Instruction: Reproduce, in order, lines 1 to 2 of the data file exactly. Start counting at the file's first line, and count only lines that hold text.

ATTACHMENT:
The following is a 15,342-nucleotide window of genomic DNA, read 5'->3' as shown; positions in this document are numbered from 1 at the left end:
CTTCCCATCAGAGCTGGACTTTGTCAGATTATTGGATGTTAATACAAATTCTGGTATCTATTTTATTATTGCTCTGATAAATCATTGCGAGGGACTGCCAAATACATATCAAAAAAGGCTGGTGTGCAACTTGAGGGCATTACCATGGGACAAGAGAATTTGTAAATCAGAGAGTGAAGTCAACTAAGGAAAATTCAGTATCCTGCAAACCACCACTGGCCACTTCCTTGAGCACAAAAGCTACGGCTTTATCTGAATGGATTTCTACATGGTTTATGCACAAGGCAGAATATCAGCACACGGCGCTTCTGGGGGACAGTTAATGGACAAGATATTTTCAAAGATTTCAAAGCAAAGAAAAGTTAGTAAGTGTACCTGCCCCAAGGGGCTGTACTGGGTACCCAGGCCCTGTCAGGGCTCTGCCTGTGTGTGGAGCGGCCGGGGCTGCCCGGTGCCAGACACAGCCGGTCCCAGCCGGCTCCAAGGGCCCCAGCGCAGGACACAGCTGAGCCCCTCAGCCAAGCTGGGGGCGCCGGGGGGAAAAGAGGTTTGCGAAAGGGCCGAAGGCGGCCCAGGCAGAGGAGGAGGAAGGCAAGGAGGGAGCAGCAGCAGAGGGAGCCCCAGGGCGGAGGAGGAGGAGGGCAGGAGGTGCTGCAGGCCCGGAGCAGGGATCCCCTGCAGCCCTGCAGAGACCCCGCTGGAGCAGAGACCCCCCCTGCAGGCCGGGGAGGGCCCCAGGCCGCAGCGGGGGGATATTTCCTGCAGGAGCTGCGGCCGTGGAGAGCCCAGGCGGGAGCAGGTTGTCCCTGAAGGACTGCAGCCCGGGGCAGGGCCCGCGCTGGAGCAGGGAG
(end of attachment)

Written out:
The following is a 15,342-nucleotide window of genomic DNA, read 5'->3' as shown; positions in this document are numbered from 1 at the left end:
CTTCCCATCAGAGCTGGACTTTGTCAGATTATTGGATGTTAATACAAATTCTGGTATCTATTTTATTATTGCTCTGATAAATCATTGCGAGGGACTGCCAAATACATATCAAAAAAGGCTGGTGTGCAACTTGAGGGCATTACCATGGGACAAGAGAATTTGTAAATCAGAGAGTGAAGTCAACTAAGGAAAATTCAGTATCCTGCAAACCACCACTGGCCACTTCCTTGAGCACAAAAGCTACGGCTTTATCTGAATGGATTTCTACATGGTTTATGCACAAGGCAGAATATCAGCACACGGCGCTTCTGGGGGACAGTTAATGGACAAGATATTTTCAAAGATTTCAAAGCAAAGAAAAGTTAGTAAGTGTACCTGCCCCAAGGGGCTGTACTGGGTACCCAGGCCCTGTCAGGGCTCTGCCTGTGTGTGGAGCGGCCGGGGCTGCCCGGTGCCAGACACAGCCGGTCCCAGCCGGCTCCAAGGGCCCCAGCGCAGGACACAGCTGAGCCCCTCAGCCAAGCTGGGGGCGCCGGGGGGAAAAGAGGTTTGCGAAAGGGCCGAAGGCGGCCCAGGCAGAGGAGGAGGAAGGCAAGGAGGGAGCAGCAGCAGAGGGAGCCCCAGGGCGGAGGAGGAGGAGGGCAGGAGGTGCTGCAGGCCCGGAGCAGGGATCCCCTGCAGCCCTGCAGAGACCCCGCTGGAGCAGAGACCCCCCCTGCAGGCCGGGGAGGGCCCCAGGCCGCAGCGGGGGGATATTTCCTGCAGGAGCTGCGGCCGTGGAGAGCCCAGGCGGGAGCAGGTTGTCCCTGAAGGACTGCAGCCCGGGGCAGGGCCCGCGCTGGAGCAGGGAG